I had a quick Twitter exchange with Mark Oakes (@MarkOOakes) and Ted Coine (@tedcoine) last week that started with a simple question: “Beyond hiring right, how do you ensure change happens after you, as the consultant, have left?”

Instilling change is more like chiropractic than surgery. It’s lots of small shifts and not one haymaker swing of the scalpel. When this question was put to me by the CEO of a company I worked for many years ago, “You hire it,” was my answer. This gives a clear signal to others that, “This is the sort of person I want here and I want you to be like this, too.”

But getting everyone else on board requires more than osmosis. Mark is a CEO and Ted is a consultant focused on change management. I’m a marketer by genetic luck of the draw and have seen more than my fair share of functional (and dysfunctional) management teams. So I’m biased. To change a company’s culture, you do need to hire the right new people, but there’s more to it than that. But I’m also fortunate to have seen what happens when it works right.

Beyond hiring right, rewards systems and rituals are what turns a culture around, I said. Upon further reflection, it’s the rituals that matter most, because they impact rewards as well.

Why does this matter to you? Because if we can create the right rituals that promote the right behaviors, we get to our goals faster and more frequently. Here’s how it’s worked for me – and for a handful of other premier brands who have already crossed that threshhold.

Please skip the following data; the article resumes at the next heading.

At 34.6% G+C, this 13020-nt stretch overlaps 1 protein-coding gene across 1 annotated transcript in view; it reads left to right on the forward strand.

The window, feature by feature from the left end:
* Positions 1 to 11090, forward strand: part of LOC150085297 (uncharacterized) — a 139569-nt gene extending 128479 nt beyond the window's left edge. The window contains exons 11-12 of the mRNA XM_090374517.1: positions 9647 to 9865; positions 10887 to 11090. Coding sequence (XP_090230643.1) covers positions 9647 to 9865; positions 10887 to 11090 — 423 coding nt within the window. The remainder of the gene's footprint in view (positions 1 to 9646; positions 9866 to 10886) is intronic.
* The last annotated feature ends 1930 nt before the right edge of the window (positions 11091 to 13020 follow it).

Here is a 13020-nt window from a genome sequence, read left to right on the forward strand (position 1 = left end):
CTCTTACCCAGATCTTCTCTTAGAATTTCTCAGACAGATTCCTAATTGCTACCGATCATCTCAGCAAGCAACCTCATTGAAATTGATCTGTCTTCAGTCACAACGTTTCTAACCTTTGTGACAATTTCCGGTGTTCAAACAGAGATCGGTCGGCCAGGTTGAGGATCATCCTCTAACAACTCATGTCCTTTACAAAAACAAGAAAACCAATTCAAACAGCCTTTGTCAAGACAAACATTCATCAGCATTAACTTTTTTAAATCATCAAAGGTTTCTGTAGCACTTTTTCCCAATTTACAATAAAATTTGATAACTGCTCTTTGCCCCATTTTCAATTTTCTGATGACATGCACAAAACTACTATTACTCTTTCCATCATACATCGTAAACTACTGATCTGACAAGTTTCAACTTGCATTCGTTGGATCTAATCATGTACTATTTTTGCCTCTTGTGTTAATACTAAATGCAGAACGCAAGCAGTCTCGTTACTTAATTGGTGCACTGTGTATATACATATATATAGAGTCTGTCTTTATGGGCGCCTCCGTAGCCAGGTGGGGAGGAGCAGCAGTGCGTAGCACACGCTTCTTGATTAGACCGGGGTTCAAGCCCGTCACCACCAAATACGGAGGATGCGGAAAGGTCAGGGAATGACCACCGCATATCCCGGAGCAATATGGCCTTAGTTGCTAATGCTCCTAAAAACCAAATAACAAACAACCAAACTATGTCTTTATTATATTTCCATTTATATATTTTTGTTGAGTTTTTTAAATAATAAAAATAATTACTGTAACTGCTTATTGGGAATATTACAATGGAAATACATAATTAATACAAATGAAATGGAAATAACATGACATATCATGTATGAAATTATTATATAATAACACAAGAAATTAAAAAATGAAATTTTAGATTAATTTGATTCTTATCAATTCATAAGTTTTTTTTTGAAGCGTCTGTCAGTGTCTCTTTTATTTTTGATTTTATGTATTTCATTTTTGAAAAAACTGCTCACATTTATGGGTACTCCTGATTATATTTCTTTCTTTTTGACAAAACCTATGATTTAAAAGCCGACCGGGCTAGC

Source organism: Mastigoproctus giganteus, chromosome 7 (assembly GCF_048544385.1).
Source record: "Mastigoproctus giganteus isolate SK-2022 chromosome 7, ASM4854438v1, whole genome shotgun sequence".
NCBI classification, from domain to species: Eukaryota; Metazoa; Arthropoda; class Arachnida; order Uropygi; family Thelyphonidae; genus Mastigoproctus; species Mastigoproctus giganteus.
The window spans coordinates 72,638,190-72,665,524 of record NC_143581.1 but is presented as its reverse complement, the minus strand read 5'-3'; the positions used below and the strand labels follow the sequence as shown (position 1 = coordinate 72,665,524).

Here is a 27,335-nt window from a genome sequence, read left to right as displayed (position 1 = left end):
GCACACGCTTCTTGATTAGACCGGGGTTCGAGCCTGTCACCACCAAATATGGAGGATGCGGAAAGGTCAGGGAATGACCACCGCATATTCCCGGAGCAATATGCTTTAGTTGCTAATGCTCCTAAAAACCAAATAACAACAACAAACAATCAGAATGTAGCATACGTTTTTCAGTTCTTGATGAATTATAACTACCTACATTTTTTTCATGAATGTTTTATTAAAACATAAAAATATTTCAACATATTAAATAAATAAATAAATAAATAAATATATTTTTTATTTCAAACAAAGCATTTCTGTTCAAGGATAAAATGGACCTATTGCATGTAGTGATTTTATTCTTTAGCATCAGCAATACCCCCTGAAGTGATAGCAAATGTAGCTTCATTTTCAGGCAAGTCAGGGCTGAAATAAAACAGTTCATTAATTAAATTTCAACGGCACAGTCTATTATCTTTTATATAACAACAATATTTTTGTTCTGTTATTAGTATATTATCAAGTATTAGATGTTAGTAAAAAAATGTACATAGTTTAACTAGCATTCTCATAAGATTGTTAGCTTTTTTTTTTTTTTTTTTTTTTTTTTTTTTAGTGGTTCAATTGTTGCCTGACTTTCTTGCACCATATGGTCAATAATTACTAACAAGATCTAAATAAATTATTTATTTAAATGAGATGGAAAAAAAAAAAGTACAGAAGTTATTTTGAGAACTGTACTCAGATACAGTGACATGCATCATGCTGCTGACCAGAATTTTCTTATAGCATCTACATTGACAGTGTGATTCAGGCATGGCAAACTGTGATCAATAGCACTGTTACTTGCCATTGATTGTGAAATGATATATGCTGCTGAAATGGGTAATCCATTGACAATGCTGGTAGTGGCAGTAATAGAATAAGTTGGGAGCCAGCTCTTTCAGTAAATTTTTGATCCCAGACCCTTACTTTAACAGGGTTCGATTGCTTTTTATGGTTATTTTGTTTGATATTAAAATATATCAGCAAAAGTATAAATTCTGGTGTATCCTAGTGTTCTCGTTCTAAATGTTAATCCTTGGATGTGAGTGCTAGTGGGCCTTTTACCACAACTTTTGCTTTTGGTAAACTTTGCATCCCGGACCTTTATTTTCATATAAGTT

The Definition:

In a business life, what does a ritual really mean?

Rituals are symbolic actions we take to instill behaviors. Your ritual might be the systems you install in a department, the way you promote the use of your product or the things you do to remind yourself who you are.

Rituals are important because behavior is important. Behavior, to be clear, is more important that results. Why? Because the right behaviors create the right results. Results, bereft of their behaviors, are often random. The proverbial blind pig does, in fact, find the occasional acorn. We want our colleagues to find the acorns on purpose using the right behaviors. We believe we will find more acorns in the long run this way. So we promote the right behaviors and root out the bad behaviors before they become organizational cancers.